Archive for the ‘Edible Weeds’ Category
Gossypin is the latest health buzz and studies show it is highly beneficial as an anti-inflammatory and in the battle against melanoma. The common mallow plant is a source of gossypin and it is commonly found in many parts of the world.
The Wild Edibles Walk & Talk in Ojibway Park, Windsor was an enjoyable success. The temperature was warm, I was able to meet new people and we found an abundance of wild edibles such as mustards, wild strawberries, asters, henbit, violets, Creeping Charlie, cleavers and Queen Anne’s lace (wild carrot).
Winter survival food is knowledge to have for two reasons. Should their be an emergency such as the loss of power it may be life or death. Another reason is to simply add winter edibles to your diet. Getting nutrients from a natural source is always better for our bodies.
Children love to learn. We teach them about fruits and vegetables, so why not wild food as well? You can help them to learn using our free colouring book, which has over a dozen common wild edibles.
Dandelions are an important food source in many countries and is used in countless herbal preparations. According to recent research, dandelion root tincture has been proven to kill leukemia cells.
Learning how to identify wild edible plants is fun and it is a skill. Combine the learning process with learning how to make a fire and it makes for a memorable day!
Saving survival seeds is one of things we can do for emergency preparedness, but what seeds are you saving? What if there is no rain to grow them? Wild plant seeds should be in your emergency seed stash.
Edible tours are always enjoyable but on August 30th it was extra special. Walking through Lore Gardens with dozens of interested adults and children made this edible tour, one I shall never forget.
When cooking edible wild foods leave no edible part behind! Maximizing lamb’s quarters is easy and tasty! Using the leaves provides us with amazing nutrition, but so do the soft stems! Don’t green bin them – roast them!
Fields of Nutrition is a pocket-sized magazine that has thirty wild edibles commonly found in many countries around the world. Each edible plant comes with detailed description along with close-up images for easy identification. Each wild plant also includes health benefits and mineral, vitamin and nutritional information.
This is a guest blog written by Chris Eirschele. I come at garlic mustard from the perspective of a master gardener, the type of volunteers often charged with pulling out the plants by their blooms each spring. The herb, unwanted around native plants at wooded gardens all over Wisconsin, required deliberate effort to eradicate. Alliaria [...]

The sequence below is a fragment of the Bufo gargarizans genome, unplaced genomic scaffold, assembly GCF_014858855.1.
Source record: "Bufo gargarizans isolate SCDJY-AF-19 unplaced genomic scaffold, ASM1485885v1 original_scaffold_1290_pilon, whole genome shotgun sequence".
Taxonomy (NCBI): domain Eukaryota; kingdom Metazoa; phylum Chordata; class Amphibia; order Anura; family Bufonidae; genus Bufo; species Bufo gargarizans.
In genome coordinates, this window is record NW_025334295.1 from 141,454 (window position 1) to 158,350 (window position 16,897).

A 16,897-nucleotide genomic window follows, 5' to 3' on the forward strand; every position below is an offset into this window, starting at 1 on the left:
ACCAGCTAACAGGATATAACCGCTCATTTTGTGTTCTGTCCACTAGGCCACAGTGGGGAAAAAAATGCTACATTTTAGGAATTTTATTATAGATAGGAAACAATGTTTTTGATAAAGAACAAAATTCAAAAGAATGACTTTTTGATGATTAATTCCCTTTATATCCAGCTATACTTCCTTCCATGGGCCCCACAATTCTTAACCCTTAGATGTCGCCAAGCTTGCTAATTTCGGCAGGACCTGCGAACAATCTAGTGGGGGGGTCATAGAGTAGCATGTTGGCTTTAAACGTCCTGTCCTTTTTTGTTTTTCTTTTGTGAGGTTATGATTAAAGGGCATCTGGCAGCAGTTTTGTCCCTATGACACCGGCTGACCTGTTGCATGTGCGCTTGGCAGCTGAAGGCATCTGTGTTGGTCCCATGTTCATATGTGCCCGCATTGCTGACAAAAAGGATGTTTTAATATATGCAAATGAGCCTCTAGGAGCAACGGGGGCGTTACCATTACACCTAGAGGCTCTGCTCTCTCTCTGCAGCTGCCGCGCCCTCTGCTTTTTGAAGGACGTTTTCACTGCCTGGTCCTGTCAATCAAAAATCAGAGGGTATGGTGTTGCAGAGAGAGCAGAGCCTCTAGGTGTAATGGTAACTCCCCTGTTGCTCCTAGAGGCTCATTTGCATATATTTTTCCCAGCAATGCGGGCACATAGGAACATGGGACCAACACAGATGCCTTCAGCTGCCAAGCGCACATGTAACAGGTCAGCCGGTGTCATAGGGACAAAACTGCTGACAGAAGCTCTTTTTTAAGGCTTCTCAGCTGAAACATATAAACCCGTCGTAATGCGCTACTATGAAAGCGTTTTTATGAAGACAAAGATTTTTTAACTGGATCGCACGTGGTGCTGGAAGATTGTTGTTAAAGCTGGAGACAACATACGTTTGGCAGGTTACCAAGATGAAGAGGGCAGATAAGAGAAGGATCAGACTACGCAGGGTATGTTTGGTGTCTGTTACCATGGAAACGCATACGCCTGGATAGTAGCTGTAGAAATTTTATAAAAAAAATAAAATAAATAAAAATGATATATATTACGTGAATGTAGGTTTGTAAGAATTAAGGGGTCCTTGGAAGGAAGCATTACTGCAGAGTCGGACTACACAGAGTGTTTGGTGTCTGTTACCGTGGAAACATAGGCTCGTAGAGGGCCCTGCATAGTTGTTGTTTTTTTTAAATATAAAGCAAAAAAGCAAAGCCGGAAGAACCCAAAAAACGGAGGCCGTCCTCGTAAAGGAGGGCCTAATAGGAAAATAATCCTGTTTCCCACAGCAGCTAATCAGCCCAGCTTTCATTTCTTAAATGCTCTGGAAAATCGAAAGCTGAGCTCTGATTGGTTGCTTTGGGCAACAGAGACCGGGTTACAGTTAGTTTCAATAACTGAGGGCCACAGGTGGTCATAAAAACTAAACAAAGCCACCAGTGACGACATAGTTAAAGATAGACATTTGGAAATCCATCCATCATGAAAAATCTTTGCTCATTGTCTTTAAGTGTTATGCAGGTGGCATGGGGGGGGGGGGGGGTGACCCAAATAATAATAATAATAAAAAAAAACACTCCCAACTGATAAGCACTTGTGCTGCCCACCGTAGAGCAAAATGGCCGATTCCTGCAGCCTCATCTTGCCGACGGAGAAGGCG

Edible weeds are plants that tell us where they want to grow – and there is a reason for this; they know better than we do! Sometimes they get a tad exuberant and they cross the line to become invasive; but make no mistake, planet Earth is as much their home as it is ours. [...]
Dandelion flowers are open once again and although these are viewed as a nuisance to some people – they add a cheerful colour to the landscape and are amazingly good for our health. In fact, dandelion greens are sold in most grocery stores nowadays! Some people consider dandelions a weed, yet categorically dandelions are no [...]
Garlic mustard is a wild edible that has earned the title of being invasive in many geographical areas. This nutritious weed even made headline news in the Green Bay Press Gazette: “Invasive species get jumpstart from warm weather, DNR warns.” Hmmm… The March 31, 2012 story makes this edible plant sound like a wanted suspect. [...]
Food really matters – and with two out of three cancers being related to food choices there is a wake-up call for all of us to start reading labels and stop putting faith into the system. Many items are approved by government agencies, yet whether these items act alone or synergistically with other chemical additives [...]
Innovative ways to take care of your heart and your skin are in the first issue of Nutrition – Nature’s Way! Never before have edible weeds been looked at this comprehensively as a possible means to help keep your heart healthy.
Taking care of your skin naturally is the simplest, most economical and the best way to cleanse and to hydrate. Inside February’s issue you’ll find out just how simple it is!
So many credible books on native North American flora often share the same story about Joe Pye yet seldom provide sourced information. Was Joe Pye a real person and if so, who was he?
Many websites and books refer to Joe Pye as being a Native medicine man from Salem, Massachusetts who earned his fame from curing colonial settlers of typhus using his eponymous healing herb. Some sources state that Joe Pye was a phonetic translation of jopi or jopai.
Plants in autumn provide windows of wildcrafting opportunity for the fervent forager. Pickings are getting slim, but depending on where you live, there are still ample opportunities to collect autumn weeds before the frost hits.
Where I live, September brought some amazing temperatures and with it plenty of new growth to take advantage of. Although I may be on borrowed time, my backyard still allows me to collect broadleaf plantain, dandelion, knotgrass, ground ivy (creeping charlie), toadflax and red clover. It was a great feeling to be outside on the first day of October collecting wild edibles to prepare for last night’s meal – and our dinner guests enjoyed every dish!